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Reader Forum

Willie Morris Tribute

Editor:

I just spent most of my morning reading the Willie Morris Tribute. I'm a full-time academic dean of a liberal arts college and a part time writer, but it was really nice to reverse those roles and spend all my time this morning not being an administrator.

The issue is a wonderful collection of memories, and I especially liked the account of going by the house and meeting Mrs. Morris. I'm beginning to discover how many good Southern magazines there are, and I add yours to the Oxford American and Brightleaf and others like that.

I'm also pleased to learn about The Southerner since I'm a graduate of UTK ('59, then known only as UT), and I returned there in 1962 for a two year teaching stint before coming to Mary Baldwin College. Keep up the good work.

James Lott
Dean of the College
Mary Baldwin College
Staunton, Virginia
jlott@cit.mbc.edu

General Impressions

Editor:

Here are some general impressions of The Southerner:

First off, it's a sharp looking online mag. It's easy to navigate and there are no crazy clashing colors that dazzle my eye. This doesn't seem too important maybe, but I've been to some sites where the text was unreadable because of violent background colors and clashes.

Y'all chose well, the mag is very tasteful, right down to the cartoon images of the staff here and there.

The tone is very friendly and down to earth, very Southern. Being a displaced Yankee, Southern is a little foreign to me, so I recognize it when I see it, and the mag "feels" Southern. That's kinda abstract, maybe a bit intangible I know, but these are general impressions.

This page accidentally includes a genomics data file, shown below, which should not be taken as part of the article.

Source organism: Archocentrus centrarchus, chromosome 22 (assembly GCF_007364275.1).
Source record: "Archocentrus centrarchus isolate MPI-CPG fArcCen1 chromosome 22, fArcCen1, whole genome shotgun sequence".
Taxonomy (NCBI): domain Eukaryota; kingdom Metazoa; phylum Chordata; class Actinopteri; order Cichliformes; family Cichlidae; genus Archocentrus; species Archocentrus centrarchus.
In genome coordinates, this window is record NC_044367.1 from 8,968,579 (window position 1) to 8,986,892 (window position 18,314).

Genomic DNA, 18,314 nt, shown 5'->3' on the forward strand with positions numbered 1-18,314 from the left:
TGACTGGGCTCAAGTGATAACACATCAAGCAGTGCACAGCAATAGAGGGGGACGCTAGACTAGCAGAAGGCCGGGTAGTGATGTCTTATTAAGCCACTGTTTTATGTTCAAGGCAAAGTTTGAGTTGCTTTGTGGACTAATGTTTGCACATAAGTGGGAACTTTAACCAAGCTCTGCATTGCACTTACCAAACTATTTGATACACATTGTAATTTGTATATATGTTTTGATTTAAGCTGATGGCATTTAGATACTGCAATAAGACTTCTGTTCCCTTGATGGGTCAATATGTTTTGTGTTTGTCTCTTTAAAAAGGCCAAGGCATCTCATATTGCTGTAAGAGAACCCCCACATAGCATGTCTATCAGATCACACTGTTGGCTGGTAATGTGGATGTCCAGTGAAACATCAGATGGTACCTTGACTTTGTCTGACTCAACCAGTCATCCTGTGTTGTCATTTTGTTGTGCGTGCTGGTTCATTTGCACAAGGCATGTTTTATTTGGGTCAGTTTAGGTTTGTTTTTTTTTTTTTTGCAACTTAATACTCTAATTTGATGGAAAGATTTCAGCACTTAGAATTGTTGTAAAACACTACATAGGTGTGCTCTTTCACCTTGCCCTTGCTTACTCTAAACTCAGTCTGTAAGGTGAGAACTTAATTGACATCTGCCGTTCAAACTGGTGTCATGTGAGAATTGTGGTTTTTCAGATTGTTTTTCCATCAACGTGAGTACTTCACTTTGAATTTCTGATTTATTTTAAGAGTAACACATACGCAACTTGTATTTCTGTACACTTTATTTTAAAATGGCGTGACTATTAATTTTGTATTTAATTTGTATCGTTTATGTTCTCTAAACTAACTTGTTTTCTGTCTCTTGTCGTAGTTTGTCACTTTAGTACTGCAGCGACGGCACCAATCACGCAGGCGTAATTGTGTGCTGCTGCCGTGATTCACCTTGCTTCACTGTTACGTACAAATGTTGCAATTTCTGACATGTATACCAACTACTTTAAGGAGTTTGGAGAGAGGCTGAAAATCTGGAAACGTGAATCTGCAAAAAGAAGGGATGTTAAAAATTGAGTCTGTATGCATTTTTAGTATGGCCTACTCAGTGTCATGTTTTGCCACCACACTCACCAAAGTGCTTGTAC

I especially like the coverage of music, and the perceived openness for bands to submit their stuff for review. That's a class act, in my opinion. What kind of guitar did they give away at the throwing contest? Might have to go next year if it's a strat!

Keep on talking up the older blues musicians! They are getting up there and people NEED to know about them, even if they don't KNOW they need to know! Everything else seemed really relevant to the tastes and mores etc. of people in the South, at least the cross- section that I'm familiar with.

Take care,
Brian Spencer
fangorn@cei.net

Editor:

The summer issue of The Southerner shows that the magazine has great potential. Thanks for sending it to me and I look forward to more issues in the future. I'm off to Poland in September and I can use the interesting stories as subjects for my English classes. (It's the southern part of Poland).
Best wishes,
John Moore
jonmoore@excite.com

Editor:

Just discovered The Southerner via a link from shucks.net and had to write to say Congrats!

It fills the void left by the departure of Y'all.com In many ways, I appreciate the slightly more serious tone of TS. Thanks for the new 'zine. I look forward to new issues.

Sid Daughtrey
sidrico@yahoo.com

Editor:

Great magazine. I use it in my class to illustrate quality journals on the web.

Teresa Welsh, MLIS
twelsh@utk.edu

Editor:

I accessed your site expecting to find an e-zine illustrating all the South has to offer — past and present, young and old, black and white, conservative, moderate and liberal. I was sorely disappointed.